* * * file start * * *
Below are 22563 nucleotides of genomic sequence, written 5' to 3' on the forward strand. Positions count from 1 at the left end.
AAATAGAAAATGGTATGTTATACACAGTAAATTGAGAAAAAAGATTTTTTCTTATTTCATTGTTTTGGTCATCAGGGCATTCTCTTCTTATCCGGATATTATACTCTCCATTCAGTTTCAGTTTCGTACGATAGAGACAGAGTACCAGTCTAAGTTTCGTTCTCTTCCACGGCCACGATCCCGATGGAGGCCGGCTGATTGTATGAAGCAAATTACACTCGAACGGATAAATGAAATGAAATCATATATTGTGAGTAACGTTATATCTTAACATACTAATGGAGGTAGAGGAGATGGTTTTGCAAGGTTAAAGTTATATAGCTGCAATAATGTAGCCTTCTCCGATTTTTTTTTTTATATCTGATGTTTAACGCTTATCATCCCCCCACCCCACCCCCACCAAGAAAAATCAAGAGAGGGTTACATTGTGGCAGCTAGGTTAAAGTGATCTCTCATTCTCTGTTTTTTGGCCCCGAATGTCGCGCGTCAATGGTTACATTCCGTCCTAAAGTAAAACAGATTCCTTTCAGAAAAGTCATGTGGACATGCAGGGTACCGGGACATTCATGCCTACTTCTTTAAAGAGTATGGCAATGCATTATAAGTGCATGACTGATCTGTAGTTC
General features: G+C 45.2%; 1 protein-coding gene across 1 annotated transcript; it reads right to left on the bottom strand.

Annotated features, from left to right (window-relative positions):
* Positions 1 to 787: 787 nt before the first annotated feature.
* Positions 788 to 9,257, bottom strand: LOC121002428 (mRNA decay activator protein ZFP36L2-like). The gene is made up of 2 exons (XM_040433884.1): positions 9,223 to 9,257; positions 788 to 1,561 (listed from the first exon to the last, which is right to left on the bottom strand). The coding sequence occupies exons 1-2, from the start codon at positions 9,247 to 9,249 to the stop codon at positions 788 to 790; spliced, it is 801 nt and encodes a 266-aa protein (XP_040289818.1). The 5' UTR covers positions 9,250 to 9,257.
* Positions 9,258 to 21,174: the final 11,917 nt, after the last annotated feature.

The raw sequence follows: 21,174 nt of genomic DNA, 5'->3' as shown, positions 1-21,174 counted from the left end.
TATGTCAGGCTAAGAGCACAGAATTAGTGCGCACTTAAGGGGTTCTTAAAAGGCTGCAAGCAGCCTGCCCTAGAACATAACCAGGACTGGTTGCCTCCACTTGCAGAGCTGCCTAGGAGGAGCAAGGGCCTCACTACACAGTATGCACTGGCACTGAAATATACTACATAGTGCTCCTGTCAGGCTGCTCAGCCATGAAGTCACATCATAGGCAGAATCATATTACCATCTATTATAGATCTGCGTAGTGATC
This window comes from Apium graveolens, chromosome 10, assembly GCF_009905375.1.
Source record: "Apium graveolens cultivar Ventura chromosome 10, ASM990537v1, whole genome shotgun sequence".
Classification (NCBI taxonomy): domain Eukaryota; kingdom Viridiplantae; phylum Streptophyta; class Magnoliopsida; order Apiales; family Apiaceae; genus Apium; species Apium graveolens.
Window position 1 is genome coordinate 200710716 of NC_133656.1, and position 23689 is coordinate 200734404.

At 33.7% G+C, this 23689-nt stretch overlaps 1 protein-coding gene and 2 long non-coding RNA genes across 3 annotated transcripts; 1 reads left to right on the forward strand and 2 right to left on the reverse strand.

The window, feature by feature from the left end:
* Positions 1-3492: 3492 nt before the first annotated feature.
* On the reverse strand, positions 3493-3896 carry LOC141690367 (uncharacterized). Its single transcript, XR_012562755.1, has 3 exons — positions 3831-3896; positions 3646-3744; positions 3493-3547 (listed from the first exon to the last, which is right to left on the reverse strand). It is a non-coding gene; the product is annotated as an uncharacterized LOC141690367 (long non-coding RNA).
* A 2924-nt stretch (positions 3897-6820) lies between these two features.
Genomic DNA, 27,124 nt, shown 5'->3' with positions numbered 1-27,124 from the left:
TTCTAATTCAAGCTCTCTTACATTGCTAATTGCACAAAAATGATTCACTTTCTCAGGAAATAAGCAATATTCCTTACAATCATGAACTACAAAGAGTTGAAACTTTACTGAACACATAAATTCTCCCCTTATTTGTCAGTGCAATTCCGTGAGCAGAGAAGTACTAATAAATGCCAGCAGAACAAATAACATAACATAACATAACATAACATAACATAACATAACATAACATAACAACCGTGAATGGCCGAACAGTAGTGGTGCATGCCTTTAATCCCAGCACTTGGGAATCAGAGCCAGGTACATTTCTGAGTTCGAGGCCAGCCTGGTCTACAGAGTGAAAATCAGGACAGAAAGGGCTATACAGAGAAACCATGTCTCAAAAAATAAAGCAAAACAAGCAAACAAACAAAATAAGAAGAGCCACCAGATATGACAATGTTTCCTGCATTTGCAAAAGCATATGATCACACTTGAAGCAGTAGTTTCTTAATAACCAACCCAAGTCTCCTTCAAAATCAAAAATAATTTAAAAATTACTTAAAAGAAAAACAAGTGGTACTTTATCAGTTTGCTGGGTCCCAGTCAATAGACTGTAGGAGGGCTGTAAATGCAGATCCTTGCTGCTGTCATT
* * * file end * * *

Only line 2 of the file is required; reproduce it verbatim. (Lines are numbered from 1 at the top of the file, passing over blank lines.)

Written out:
AAATAGAAAATGGTATGTTATACACAGTAAATTGAGAAAAAAGATTTTTTCTTATTTCATTGTTTTGGTCATCAGGGCATTCTCTTCTTATCCGGATATTATACTCTCCATTCAGTTTCAGTTTCGTACGATAGAGACAGAGTACCAGTCTAAGTTTCGTTCTCTTCCACGGCCACGATCCCGATGGAGGCCGGCTGATTGTATGAAGCAAATTACACTCGAACGGATAAATGAAATGAAATCATATATTGTGAGTAACGTTATATCTTAACATACTAATGGAGGTAGAGGAGATGGTTTTGCAAGGTTAAAGTTATATAGCTGCAATAATGTAGCCTTCTCCGATTTTTTTTTTTATATCTGATGTTTAACGCTTATCATCCCCCCACCCCACCCCCACCAAGAAAAATCAAGAGAGGGTTACATTGTGGCAGCTAGGTTAAAGTGATCTCTCATTCTCTGTTTTTTGGCCCCGAATGTCGCGCGTCAATGGTTACATTCCGTCCTAAAGTAAAACAGATTCCTTTCAGAAAAGTCATGTGGACATGCAGGGTACCGGGACATTCATGCCTACTTCTTTAAAGAGTATGGCAATGCATTATAAGTGCATGACTGATCTGTAGTTC